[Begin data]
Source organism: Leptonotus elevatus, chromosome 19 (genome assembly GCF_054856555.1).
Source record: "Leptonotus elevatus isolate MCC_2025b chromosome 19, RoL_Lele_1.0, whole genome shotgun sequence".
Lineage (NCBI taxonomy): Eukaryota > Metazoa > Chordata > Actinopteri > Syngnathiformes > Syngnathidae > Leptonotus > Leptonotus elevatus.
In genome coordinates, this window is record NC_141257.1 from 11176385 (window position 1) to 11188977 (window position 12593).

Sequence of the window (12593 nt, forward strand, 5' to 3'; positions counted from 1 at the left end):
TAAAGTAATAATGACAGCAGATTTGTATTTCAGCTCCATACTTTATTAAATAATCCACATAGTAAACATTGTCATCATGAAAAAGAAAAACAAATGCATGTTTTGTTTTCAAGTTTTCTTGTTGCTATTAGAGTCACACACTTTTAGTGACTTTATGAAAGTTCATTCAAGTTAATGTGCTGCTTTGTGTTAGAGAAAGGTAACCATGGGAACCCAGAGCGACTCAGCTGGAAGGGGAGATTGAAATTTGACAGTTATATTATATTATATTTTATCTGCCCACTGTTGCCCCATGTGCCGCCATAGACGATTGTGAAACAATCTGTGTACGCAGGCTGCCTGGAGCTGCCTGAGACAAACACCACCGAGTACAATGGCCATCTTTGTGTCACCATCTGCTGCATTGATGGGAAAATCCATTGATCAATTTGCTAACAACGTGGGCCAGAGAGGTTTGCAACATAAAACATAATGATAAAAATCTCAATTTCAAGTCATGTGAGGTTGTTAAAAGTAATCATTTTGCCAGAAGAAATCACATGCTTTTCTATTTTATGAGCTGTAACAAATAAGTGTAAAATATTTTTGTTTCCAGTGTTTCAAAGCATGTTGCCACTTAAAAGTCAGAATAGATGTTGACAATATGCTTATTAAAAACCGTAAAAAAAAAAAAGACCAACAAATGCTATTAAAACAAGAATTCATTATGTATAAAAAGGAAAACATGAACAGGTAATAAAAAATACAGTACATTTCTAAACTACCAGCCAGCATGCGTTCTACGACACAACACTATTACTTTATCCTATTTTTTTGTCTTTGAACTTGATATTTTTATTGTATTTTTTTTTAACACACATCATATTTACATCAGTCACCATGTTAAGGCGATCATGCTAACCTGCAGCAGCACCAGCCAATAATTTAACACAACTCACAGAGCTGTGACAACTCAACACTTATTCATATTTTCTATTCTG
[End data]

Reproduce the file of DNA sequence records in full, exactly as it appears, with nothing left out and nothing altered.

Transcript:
Source organism: Leptonotus elevatus, chromosome 19 (genome assembly GCF_054856555.1).
Source record: "Leptonotus elevatus isolate MCC_2025b chromosome 19, RoL_Lele_1.0, whole genome shotgun sequence".
Lineage (NCBI taxonomy): Eukaryota > Metazoa > Chordata > Actinopteri > Syngnathiformes > Syngnathidae > Leptonotus > Leptonotus elevatus.
In genome coordinates, this window is record NC_141257.1 from 11176385 (window position 1) to 11188977 (window position 12593).

Sequence of the window (12593 nt, forward strand, 5' to 3'; positions counted from 1 at the left end):
TAAAGTAATAATGACAGCAGATTTGTATTTCAGCTCCATACTTTATTAAATAATCCACATAGTAAACATTGTCATCATGAAAAAGAAAAACAAATGCATGTTTTGTTTTCAAGTTTTCTTGTTGCTATTAGAGTCACACACTTTTAGTGACTTTATGAAAGTTCATTCAAGTTAATGTGCTGCTTTGTGTTAGAGAAAGGTAACCATGGGAACCCAGAGCGACTCAGCTGGAAGGGGAGATTGAAATTTGACAGTTATATTATATTATATTTTATCTGCCCACTGTTGCCCCATGTGCCGCCATAGACGATTGTGAAACAATCTGTGTACGCAGGCTGCCTGGAGCTGCCTGAGACAAACACCACCGAGTACAATGGCCATCTTTGTGTCACCATCTGCTGCATTGATGGGAAAATCCATTGATCAATTTGCTAACAACGTGGGCCAGAGAGGTTTGCAACATAAAACATAATGATAAAAATCTCAATTTCAAGTCATGTGAGGTTGTTAAAAGTAATCATTTTGCCAGAAGAAATCACATGCTTTTCTATTTTATGAGCTGTAACAAATAAGTGTAAAATATTTTTGTTTCCAGTGTTTCAAAGCATGTTGCCACTTAAAAGTCAGAATAGATGTTGACAATATGCTTATTAAAAACCGTAAAAAAAAAAAAGACCAACAAATGCTATTAAAACAAGAATTCATTATGTATAAAAAGGAAAACATGAACAGGTAATAAAAAATACAGTACATTTCTAAACTACCAGCCAGCATGCGTTCTACGACACAACACTATTACTTTATCCTATTTTTTTGTCTTTGAACTTGATATTTTTATTGTATTTTTTTTTAACACACATCATATTTACATCAGTCACCATGTTAAGGCGATCATGCTAACCTGCAGCAGCACCAGCCAATAATTTAACACAACTCACAGAGCTGTGACAACTCAACACTTATTCATATTTTCTATTCTG